If your cat has difficulty swallowing, shakes his head, sneezes and breathes noisily as if hacking or snoring, you could dismiss the behavior as fleeting. But while you might think the cause will clear up on its own, the problem may be a nasopharyngeal polyp — an uncommon, noncancerous bump at the very back of the throat or in the ear canal that must be removed through a fairly simple surgery.
The origin seems to be past upper respiratory virus infections from kittenhood. While most of those infections resolve and kittens never have another problem, a small subset faces a chronic inflammatory issue that seems to settle in the middle ear. The lining of the middle ear grows thicker and thicker as the pinkish-white mass of tissue grows in reaction to what probably is the residual virus — though “no one knows for sure,” says associate professor James A. Flanders, DVM, who is board-certified in surgery, at Cornell University College of Veterinary Medicine.
Inflamed Canal. As the mass grows, it can go two different ways. From the middle ear, it can grow outward through the eardrum and become a mass in the ear canal itself. As a result, cats usually 1 or 2 years old show signs of ear-canal infections. That’s because the polyp takes up space, allowing bacteria and yeast to enter and inflame the ear canal. A veterinarian can discover this kind of nasopharyngeal polyp easily by using an otoscope to peer into the ear canal.
For other cats, the mass in the middle ear grows in the opposite direction — inward. This time the polyp grows from the middle ear through the cat’s Eustachian tube (the small tube that drains the middle ear into the throat) and expands into the nasopharynx, where it presses down on the soft palate, causing a cat to hack, cough and gag to try to clear his throat. This type afflicts both young and adult cats.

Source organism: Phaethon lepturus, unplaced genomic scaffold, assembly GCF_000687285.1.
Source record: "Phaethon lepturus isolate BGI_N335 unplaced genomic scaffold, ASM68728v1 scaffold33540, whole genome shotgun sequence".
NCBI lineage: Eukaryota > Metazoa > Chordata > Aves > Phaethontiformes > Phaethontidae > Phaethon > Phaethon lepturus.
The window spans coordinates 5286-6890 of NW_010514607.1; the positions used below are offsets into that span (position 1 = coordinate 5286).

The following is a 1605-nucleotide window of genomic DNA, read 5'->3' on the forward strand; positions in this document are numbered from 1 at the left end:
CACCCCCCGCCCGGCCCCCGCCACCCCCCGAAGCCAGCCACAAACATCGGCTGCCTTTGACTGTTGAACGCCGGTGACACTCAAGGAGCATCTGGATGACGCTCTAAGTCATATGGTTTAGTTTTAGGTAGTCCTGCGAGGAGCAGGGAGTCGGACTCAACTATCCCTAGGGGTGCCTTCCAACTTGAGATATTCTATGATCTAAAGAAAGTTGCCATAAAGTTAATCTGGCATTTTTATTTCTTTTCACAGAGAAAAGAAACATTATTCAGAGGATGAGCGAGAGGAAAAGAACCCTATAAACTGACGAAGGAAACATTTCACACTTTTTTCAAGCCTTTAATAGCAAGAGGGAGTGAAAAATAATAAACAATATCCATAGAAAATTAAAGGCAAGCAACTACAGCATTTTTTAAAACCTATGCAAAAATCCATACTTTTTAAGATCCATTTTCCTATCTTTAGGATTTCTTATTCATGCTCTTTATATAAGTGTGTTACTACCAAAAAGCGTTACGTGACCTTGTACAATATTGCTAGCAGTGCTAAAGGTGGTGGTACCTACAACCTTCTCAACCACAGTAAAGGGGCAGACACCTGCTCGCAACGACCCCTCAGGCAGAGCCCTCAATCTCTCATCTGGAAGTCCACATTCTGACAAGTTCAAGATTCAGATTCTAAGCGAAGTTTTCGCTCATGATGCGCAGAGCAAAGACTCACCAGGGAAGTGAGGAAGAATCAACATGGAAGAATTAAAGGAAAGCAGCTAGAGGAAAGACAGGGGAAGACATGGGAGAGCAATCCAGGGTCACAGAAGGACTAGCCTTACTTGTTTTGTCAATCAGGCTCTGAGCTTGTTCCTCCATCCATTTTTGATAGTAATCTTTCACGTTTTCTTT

Cats become “very irritated by this mass pushing on their soft palate,” Dr. Flanders says of the inward-growing polyp. The bump can grow big enough to block air flow, leaving cats laboriously trying to breathe through the nose. “Cats love to breathe through their nose, so they’re very disturbed,” he says.
What’s more, small nasal secretions that normally would simply drain down the throat now are blocked by the growing mass, so the cat continually sneezes to get rid of nose secretions. “It’s all sorts of bad things for them,” Dr. Flanders says of the discomfort, sneezing and hacking. “It doesn’t seem to be painful, as far as we can tell. It’s more just irritating to them. That seems to be the issue.”
Veterinarians diagnose this inward-growing type of mass by anesthetizing the cat to thoroughly examine the back of the mouth. Sometimes they also use an X-ray or CT scan in their diagnosis.
Slow Growth. It may take many months for symptoms to arise and prompt owners to seek veterinary care. It takes one to three years for the polyps to produce clinical signs, he says. For the typical affected cat, symptoms most commonly arise at around 13 months of age. Treatment is fairly simple — it’s extraction, Dr. Flanders says. The anesthetized cat’s soft palate is pulled forward so that the veterinarian can clearly see the polyp at the back of the throat and use forceps to move the mass.
Prognosis is favorable. Dr. Flanders estimates an 80 to 90 percent success rate if the entire polyp is removed. That’s followed by treatment with oral steroids (prednisone) for about a month to reduce inflammation, which usually prevents polyps from regrowing. Perhaps 10 percent of masses regrow, he says, requiring another treatment.
Dr. Flanders sees a night-and-day difference in cats after surgery, especially those with dangerous cases of bilateral polyps — meaning the masses grow both outward and inward from the middle ear. “It’s really bad,” he says of bilateral cases, “because it completely obstructs the air passage through the nose. They cannot breathe through their nose at all. And it’s very disturbing to a cat to have to open-mouth breathe.
“When you treat them — and they can now breathe again through their nose, and they don’t have that thing pushing on their palates — they’re just happy kitties.”
Please see Health Information at the Cornell Feline Health Center, www.vet.cornell.edu/fhc.